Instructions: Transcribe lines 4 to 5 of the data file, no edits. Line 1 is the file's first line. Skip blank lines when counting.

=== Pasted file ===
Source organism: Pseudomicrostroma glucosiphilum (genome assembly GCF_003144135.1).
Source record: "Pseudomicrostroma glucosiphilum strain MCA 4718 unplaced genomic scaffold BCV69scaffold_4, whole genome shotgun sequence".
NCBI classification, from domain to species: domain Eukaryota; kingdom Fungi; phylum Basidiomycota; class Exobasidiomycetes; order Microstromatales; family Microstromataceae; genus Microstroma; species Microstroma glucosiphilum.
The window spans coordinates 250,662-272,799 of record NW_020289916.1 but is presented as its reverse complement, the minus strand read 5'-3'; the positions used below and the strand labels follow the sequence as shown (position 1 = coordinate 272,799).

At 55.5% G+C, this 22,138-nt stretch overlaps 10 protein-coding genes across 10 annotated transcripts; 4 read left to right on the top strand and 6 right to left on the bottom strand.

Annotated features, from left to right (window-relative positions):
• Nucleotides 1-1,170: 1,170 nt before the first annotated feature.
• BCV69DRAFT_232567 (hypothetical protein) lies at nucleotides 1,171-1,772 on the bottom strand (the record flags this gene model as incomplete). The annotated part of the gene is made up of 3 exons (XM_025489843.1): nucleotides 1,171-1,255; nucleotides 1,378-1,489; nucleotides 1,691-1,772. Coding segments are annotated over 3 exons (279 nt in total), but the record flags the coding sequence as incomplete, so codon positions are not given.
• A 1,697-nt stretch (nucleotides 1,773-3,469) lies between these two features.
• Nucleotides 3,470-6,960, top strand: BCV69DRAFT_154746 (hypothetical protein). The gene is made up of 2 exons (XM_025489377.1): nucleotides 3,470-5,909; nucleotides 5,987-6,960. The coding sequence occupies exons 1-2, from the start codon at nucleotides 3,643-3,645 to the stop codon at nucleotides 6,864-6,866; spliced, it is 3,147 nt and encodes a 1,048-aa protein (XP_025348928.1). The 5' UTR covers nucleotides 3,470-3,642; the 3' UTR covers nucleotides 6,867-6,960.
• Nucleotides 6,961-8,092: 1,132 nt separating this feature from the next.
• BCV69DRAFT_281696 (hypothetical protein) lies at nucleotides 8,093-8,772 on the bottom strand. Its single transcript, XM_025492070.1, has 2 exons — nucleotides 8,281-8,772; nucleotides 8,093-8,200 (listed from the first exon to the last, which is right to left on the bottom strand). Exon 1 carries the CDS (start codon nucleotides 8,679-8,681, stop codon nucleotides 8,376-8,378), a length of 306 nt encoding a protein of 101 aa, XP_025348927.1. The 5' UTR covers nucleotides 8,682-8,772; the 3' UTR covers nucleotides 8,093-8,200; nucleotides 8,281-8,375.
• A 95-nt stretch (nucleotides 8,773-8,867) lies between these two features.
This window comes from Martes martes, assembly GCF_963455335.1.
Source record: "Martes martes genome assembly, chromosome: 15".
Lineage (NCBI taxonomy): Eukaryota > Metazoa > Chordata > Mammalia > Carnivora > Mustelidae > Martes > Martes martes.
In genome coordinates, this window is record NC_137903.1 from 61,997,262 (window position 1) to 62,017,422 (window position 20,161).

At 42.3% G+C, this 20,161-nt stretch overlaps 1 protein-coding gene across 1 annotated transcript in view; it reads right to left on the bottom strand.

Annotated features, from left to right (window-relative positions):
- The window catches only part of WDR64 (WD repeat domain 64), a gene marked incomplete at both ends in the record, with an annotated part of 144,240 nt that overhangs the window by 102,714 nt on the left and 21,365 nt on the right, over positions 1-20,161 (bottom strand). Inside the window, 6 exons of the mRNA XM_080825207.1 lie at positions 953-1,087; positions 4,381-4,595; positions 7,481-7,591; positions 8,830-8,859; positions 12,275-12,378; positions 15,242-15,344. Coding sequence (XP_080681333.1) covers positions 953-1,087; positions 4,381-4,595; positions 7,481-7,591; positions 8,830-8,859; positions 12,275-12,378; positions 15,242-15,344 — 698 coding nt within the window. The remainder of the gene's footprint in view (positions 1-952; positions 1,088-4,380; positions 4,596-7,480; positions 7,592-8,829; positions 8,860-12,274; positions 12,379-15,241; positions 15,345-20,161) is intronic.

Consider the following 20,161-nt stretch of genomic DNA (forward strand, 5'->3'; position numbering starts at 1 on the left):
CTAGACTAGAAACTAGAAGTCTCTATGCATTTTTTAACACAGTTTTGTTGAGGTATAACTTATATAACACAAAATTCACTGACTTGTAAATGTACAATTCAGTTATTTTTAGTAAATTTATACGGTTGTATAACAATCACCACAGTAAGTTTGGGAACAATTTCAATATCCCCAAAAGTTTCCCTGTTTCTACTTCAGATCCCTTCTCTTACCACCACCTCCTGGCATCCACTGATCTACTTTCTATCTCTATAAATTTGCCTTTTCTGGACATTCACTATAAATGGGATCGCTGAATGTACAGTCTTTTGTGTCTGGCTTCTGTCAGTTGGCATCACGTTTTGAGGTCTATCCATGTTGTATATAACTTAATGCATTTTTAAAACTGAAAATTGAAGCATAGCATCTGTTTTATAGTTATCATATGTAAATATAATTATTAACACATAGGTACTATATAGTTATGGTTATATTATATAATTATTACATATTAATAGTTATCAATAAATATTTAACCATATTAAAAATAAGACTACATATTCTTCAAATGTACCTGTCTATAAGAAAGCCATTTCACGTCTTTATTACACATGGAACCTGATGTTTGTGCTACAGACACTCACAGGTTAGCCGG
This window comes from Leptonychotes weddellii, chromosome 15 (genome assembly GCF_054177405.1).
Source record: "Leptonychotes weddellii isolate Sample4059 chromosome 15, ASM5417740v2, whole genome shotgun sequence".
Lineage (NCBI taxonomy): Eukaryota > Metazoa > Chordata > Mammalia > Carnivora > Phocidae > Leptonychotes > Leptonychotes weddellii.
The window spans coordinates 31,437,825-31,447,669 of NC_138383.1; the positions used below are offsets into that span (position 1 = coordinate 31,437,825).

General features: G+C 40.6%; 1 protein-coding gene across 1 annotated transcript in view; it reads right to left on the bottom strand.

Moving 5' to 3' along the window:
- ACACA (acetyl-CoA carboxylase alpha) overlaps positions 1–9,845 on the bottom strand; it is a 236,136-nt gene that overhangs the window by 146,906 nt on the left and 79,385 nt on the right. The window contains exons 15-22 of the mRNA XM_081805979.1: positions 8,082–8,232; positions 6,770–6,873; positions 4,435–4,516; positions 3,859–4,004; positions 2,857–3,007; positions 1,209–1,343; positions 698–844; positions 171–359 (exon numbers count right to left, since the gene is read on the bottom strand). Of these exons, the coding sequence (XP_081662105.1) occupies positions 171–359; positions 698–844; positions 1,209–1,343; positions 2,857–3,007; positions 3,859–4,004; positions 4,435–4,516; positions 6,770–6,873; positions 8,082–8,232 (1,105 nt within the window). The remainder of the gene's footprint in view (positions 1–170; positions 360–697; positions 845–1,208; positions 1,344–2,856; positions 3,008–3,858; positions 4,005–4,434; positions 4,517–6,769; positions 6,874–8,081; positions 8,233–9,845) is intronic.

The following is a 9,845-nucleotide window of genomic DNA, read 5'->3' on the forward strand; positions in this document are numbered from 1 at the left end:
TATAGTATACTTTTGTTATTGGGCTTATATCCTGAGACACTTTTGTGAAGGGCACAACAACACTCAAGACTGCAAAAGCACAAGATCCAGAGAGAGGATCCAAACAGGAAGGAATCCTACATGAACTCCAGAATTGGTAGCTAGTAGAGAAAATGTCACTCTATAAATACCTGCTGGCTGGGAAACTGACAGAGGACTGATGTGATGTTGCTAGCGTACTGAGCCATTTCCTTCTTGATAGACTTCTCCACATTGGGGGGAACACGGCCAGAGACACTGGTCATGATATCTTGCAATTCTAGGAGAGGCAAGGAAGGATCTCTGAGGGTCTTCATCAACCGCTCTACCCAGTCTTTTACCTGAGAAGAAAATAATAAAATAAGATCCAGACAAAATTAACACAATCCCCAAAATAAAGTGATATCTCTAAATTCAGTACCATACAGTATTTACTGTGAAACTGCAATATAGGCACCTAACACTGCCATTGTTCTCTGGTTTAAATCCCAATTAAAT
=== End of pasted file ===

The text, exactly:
The window spans coordinates 250,662-272,799 of record NW_020289916.1 but is presented as its reverse complement, the minus strand read 5'-3'; the positions used below and the strand labels follow the sequence as shown (position 1 = coordinate 272,799).

At 55.5% G+C, this 22,138-nt stretch overlaps 10 protein-coding genes across 10 annotated transcripts; 4 read left to right on the top strand and 6 right to left on the bottom strand.